Archaeological evidence from Hungary that dog sacrifice, a common part of Hungarian paganism, continued into Christian times:
Roughly 1,300 bones from about 25 dogs were recently discovered in the 10th- to 13th-century town of Kana, which had been accidentally unearthed in 2003 during the construction of residential buildings on the outskirts of Budapest.
Researchers found ten dogs buried in pits and four puppy skeletons in pots buried upside down.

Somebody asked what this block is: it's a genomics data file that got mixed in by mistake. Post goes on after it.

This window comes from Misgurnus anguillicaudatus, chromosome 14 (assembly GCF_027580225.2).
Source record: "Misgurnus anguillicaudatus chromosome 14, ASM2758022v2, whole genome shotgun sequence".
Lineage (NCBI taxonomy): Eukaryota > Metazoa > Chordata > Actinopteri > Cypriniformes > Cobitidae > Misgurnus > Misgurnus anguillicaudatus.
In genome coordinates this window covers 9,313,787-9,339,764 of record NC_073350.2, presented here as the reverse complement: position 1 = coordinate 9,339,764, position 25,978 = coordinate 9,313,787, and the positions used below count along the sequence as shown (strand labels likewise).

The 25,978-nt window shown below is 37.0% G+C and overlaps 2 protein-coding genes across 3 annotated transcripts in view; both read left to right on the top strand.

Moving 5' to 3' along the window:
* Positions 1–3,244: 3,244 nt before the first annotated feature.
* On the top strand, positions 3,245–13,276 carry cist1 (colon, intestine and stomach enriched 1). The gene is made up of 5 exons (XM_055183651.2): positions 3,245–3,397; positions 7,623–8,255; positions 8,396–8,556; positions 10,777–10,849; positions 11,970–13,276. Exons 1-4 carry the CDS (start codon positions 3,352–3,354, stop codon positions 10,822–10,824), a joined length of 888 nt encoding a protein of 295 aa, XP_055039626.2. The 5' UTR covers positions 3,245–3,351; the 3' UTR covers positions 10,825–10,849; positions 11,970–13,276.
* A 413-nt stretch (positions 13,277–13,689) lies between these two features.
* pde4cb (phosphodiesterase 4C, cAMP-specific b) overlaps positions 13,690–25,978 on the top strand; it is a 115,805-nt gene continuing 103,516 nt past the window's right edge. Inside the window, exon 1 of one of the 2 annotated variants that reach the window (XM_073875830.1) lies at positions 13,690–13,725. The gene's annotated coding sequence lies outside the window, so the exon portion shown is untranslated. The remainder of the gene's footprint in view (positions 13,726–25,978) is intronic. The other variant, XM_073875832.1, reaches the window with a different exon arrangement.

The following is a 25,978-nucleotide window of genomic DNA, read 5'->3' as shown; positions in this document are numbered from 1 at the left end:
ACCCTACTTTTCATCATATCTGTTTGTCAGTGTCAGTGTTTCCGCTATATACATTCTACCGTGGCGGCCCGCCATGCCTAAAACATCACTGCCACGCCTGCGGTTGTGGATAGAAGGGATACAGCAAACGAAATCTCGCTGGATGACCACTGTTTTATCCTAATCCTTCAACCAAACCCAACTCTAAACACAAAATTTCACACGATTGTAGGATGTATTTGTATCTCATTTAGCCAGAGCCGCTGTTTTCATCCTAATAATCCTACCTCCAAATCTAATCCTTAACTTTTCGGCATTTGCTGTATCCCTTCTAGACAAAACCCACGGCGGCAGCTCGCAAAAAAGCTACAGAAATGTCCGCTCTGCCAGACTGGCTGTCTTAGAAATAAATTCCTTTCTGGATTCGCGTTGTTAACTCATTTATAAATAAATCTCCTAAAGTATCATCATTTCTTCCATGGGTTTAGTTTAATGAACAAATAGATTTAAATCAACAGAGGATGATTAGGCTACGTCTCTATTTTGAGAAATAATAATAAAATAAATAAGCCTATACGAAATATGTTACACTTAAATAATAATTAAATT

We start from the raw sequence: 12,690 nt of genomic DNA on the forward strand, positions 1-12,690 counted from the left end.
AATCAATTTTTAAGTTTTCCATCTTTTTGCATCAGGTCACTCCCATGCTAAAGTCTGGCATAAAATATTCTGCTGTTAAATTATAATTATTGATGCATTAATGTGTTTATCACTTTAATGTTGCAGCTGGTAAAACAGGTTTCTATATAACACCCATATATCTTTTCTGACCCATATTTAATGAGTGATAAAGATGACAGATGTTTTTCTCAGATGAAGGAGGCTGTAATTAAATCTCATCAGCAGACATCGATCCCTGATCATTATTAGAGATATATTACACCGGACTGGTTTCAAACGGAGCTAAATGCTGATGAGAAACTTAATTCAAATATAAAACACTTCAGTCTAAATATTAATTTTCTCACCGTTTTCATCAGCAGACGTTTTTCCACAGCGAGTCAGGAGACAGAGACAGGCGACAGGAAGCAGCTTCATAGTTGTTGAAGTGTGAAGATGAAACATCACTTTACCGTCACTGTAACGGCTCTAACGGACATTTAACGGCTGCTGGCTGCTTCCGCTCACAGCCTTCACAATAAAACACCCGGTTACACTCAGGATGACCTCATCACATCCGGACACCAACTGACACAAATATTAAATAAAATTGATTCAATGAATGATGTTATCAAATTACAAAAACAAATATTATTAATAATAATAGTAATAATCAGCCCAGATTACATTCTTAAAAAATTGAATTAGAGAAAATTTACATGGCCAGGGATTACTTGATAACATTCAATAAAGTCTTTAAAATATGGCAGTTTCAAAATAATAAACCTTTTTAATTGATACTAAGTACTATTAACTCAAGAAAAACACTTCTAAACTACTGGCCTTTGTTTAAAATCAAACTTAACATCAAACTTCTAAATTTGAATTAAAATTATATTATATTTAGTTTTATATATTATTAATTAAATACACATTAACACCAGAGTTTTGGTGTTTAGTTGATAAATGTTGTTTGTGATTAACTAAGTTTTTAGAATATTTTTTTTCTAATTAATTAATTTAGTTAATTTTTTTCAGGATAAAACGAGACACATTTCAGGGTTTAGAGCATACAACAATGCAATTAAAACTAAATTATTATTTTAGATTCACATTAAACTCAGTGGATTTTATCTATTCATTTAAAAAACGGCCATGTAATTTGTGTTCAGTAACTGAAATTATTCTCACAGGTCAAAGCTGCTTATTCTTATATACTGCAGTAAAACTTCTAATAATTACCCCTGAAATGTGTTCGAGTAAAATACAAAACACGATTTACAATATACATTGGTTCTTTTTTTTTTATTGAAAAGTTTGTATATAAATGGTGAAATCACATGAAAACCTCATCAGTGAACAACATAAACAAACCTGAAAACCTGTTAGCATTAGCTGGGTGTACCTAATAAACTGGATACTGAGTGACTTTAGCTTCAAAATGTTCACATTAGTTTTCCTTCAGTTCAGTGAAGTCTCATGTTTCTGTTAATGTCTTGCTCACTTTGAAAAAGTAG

These sacrifices probably served much like amulets to ward against evil—for instance, to protect against witchcraft or the evil eye, said study leader Márta Daróczi-Szabó, an archaeozoologist at Eötvös Loránd University in Budapest.
About a dozen other canines were found buried under house foundations. These animals likely served as "construction sacrifices," Daróczi-Szabó said.